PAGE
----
After a yearlong break, during which he visited several of his teachers for further instructions, and a several months long stay at Samten Ling, near the sacred site of Gyalkyi Shri in the Tsibri region, he returned to Lapchi for eight further years of solitude. Afterwards, having been advised so by the 5th Karmapa Deshin Shegpa, he went to Dagla Gampo for eight years, where he did further retreats and guided many practitioners. Lapchiwa Namkha Gyaltsen then returned to Lapchi where he stayed for the remainder of his years, until his passing away in 1437. He had become a lineage holder of the Sakya, Karma Kagyu, Drikung Kagyu and Shangpa Kagyu traditions and also held the lineage of the Oral Tradition of Rechungpa. He met many of the greatest master of his time, including the Mahasiddha Thangtong Gyalpo, who visited him in Lapchi itself. This event is not mentioned in Namkha Gyaltsen's biography, but in Thangtong Gyalpo's, where it says that the Mahasiddha saw the Lapchiwa as a sphere of light and the Lapchiwa saw him as Guru Dragpo. It also informs us that they compared their understanding of the Doctrines of Naropa and Niguma. (dpal grub pa'i dbang phyug brtson 'grus bzang po'i rnam par thar pa kun gsal nor bu'i me long; by Lochen Gyurme Dechen, pp. 92b/5, 184/5: "de nas la phyi la byon/ chos rje 'bri gung pa nam mkha' rgyal mtshan dang 'jal/ nA ro ni gu phar 'chad tshur 'chad mdzad/ grub thob chen pos chos rje 'bri gung pa 'od kyi phung por gzigs/ 'bri gung pas/ lcags zam pa/ gu ru drag po rtsal du gzigs so/")
Namkha Gyaltsen earned the title of "Lapchiwa" because he spent more time in the sacred place of Lapchi than anyone before or after him. All in all he spent 31 years there and also passed away there. After his first retreat at Lapchi, in the Prophesied Cave of the Great Forest, he frequented various of the other caves of Milarepa there. Near the Crest Cave, which the highest of the meditation caves there, are the remains of a simple stone-throne from which the Lapchiwa taught his many students. His relic stupa remains in Lapchi to the present day and is kept in one of the larger caves there, the Rechen Cave, which was the assembly place for hermits until Shabkar Tsogdruk Rangdrol came in the 1830's and built a small temple and monks quarters at the foot of the mountain. This small monastery, Chöra Gephel Ling, has been renovated several times and exists to the present day.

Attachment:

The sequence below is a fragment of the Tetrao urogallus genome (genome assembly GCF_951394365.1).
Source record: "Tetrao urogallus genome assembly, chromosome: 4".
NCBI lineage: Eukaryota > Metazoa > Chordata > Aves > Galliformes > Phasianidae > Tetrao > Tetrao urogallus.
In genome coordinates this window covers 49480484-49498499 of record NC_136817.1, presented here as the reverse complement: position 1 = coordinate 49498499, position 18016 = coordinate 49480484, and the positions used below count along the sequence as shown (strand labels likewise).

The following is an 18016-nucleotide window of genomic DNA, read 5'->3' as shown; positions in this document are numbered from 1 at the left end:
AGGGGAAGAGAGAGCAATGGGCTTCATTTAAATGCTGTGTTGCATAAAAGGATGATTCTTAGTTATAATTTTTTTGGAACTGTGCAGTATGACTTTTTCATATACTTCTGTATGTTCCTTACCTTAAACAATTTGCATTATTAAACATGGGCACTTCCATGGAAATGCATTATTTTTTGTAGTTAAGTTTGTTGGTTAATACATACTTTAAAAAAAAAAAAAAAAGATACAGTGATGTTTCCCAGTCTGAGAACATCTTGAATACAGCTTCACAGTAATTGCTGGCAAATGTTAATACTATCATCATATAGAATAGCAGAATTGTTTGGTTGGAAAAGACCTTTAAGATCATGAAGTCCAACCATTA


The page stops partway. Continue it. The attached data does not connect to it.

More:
Sources: "chos rje rin po che mtshan ldan la phyi ba chen po'i rnam par thar pa gsal bar byed pa dri med zla ba'i 'phreng ba" by his close student Namkha Samdrub Gyaltsen (nam mkha' bsam grub rgyal mtshan, 1408–1462); and "dpal grub pa'i dbang phyug brtson 'grus bzang po'i rnam par thar pa kun gsal nor bu'i me long" by Lochen Gyurme Dechen (lo chen 'gyur med bde chen, 1540-1615).
My full translation of the Lapchiwa's biography has very recently been published under the title "A Garland of Immaculate Moons - The Biography of Lapchiwa Namkha Gyaltsen, a Mind Emanation of Jetsün Milarepa," by the Edition Garchen Stiftung, ISBN 978-3-945457-06-1.
- 5th Karmapa Deshin Shegpa
- Drubchen Rindzongpa Wangchuk Gyaltsen
- Nyernyipa Dzamling Chögyal
- Rechen Denchigpa
- Thegchen Chögyal Kunga Tashi Gyaltsen
- Duldzin Ngawang Gyaltsen
- Namkha Samdrub Gyaltsen